By Shannon McDonald | Oct. 16, 2007| The Temple News
Seven shootings have occurred at Philadelphia recreation centers since January, leaving four dead and community members searching for answers.
“It’s senseless,” said Victor Richard. “It’s total disrespect for human life.” Richard is the commissioner of the Philadelphia Department of Recreation, and like everyone else, he is outraged that crime has penetrated the city’s safest havens. The four dead victims of these shootings are predictably young; three were only teenagers.
One of the surviving victims is 18-month-old Mehkee Gatewood, who suffered two gunshot wounds while at E.R. Tustin Playground in West Philadelphia in late September.
Something needs to be done.
Once places for children to thrive and socialize, playgrounds have become just another dangerous part of a city overrun with murder. Criminals have abandoned the streets and taken their guns to the playgrounds, most likely seeking out fights with opposing gangs and rival neighborhoods. If rec centers don’t get more security soon, there will be more young and innocent victims. Richard describes the problem as a “social issue,” not an issue specific to rec centers.
Playgrounds are normally safe, and they are usually not conducive to gun violence, he said. The irregularity of the shootings makes it all the more difficult to prevent violence on playgrounds.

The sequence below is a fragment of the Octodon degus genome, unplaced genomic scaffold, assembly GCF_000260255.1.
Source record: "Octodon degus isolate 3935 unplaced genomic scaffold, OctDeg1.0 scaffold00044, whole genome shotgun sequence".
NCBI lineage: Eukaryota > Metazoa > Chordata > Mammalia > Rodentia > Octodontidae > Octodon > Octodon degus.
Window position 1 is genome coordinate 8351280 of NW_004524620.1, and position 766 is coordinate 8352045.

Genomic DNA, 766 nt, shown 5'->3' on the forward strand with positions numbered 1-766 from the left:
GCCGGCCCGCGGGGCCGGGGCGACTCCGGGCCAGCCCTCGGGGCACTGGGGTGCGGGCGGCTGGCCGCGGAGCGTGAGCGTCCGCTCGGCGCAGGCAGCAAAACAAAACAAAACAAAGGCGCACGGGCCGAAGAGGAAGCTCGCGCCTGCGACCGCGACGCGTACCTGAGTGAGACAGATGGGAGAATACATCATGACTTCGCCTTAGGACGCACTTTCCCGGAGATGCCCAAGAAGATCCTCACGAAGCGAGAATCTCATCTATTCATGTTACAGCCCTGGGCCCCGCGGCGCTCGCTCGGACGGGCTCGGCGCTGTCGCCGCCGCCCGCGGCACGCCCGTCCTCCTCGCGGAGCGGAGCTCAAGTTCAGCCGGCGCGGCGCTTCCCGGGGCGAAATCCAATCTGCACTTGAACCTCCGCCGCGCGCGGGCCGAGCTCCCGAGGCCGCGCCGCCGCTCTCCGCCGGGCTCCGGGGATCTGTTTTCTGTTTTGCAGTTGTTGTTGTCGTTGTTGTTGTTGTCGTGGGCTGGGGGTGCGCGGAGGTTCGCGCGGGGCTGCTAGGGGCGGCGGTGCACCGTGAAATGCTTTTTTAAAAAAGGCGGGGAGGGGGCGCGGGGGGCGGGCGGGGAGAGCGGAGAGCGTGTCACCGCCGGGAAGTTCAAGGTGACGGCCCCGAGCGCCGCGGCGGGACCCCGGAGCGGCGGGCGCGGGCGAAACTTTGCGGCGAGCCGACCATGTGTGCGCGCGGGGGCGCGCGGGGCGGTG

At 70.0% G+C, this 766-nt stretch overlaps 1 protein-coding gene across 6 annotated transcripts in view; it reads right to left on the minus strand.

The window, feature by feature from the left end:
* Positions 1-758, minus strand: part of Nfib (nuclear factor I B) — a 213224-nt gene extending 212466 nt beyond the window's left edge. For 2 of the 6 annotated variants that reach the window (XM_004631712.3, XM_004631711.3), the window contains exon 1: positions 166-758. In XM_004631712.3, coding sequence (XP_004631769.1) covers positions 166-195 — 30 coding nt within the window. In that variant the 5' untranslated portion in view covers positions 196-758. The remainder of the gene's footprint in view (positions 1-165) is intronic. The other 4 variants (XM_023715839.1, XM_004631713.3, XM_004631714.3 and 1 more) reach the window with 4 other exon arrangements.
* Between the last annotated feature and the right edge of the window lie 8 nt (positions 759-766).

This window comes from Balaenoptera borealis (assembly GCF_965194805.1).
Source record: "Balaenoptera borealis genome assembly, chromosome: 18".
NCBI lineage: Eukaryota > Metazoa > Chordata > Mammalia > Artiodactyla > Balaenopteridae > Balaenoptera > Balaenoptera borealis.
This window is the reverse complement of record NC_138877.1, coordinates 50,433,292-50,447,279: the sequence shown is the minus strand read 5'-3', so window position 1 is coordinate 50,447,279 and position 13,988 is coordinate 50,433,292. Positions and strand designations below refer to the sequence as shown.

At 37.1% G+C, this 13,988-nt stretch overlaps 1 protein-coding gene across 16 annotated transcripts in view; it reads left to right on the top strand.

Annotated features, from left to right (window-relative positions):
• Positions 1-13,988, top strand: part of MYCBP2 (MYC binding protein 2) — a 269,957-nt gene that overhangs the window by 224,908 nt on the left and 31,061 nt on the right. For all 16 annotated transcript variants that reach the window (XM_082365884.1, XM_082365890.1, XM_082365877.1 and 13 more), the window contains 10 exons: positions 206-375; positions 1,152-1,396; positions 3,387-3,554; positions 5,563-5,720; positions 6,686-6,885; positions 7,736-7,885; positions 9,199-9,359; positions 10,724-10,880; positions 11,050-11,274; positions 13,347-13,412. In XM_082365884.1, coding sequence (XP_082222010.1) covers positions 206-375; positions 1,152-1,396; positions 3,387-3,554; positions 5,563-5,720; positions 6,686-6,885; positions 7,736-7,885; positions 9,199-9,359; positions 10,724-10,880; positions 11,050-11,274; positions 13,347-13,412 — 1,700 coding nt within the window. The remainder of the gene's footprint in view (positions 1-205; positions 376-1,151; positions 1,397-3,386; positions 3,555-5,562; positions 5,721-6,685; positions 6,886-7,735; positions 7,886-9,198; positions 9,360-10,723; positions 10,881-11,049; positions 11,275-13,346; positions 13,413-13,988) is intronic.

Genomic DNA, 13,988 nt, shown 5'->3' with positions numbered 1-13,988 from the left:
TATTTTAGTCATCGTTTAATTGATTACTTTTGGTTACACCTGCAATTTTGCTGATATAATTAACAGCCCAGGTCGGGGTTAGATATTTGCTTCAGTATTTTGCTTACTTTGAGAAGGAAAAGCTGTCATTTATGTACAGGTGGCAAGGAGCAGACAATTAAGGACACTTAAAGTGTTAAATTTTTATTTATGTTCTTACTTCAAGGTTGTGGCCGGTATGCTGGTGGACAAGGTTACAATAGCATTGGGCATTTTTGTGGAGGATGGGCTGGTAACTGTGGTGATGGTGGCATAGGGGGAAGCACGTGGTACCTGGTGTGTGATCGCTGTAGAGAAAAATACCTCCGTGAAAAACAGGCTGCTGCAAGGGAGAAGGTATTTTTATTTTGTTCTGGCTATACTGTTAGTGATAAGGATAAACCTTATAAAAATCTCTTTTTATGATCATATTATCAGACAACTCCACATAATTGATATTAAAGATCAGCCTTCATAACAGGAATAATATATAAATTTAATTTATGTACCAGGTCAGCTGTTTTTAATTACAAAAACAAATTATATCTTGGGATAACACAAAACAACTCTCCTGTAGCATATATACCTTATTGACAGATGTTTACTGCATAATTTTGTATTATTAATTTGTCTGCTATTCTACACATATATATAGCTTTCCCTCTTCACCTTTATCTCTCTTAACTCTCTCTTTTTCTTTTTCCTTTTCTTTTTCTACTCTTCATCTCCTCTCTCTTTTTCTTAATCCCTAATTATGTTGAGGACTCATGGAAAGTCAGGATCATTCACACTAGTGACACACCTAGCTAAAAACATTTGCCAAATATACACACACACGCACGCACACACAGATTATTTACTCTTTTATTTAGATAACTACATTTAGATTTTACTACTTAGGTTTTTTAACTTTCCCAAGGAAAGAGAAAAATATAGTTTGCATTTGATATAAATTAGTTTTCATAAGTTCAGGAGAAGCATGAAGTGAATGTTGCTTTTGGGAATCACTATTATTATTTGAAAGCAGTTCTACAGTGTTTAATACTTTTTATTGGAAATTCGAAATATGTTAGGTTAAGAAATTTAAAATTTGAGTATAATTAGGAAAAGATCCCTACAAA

“No one expects them to be dangerous,” Richard said. Difficult as this may be, the city’s Department of Recreation is taking steps to protect city playgrounds. “We are currently seeking funding to put surveillance cameras in large rec centers,” Richard said. These cameras will not only help identify suspects, but may also deter crime.
In addition to surveillance, the department works alongside the Philadelphia Police Department to teach staff members to look for potentially dangerous behavior. There are also uniformed security officers to patrol special events and popular athletic games. The department pays special attention to the summer months, when teenagers often head to playgrounds with nothing else to do.
This strategy has been only slightly effective. Two of the seven shootings took place over the summer. Both were fatal. The fourth murder victim, 27-year-old Freeman Lambeck, was shot outside of the Olney Recreation Center in June. Increasing playground security at specific times is equivalent to putting a Band-aid over the victims’ wounds. There needs to be more and better security at rec centers in order to restore safety to at lease once aspect of the city.
Photo courtesy of Waymarking.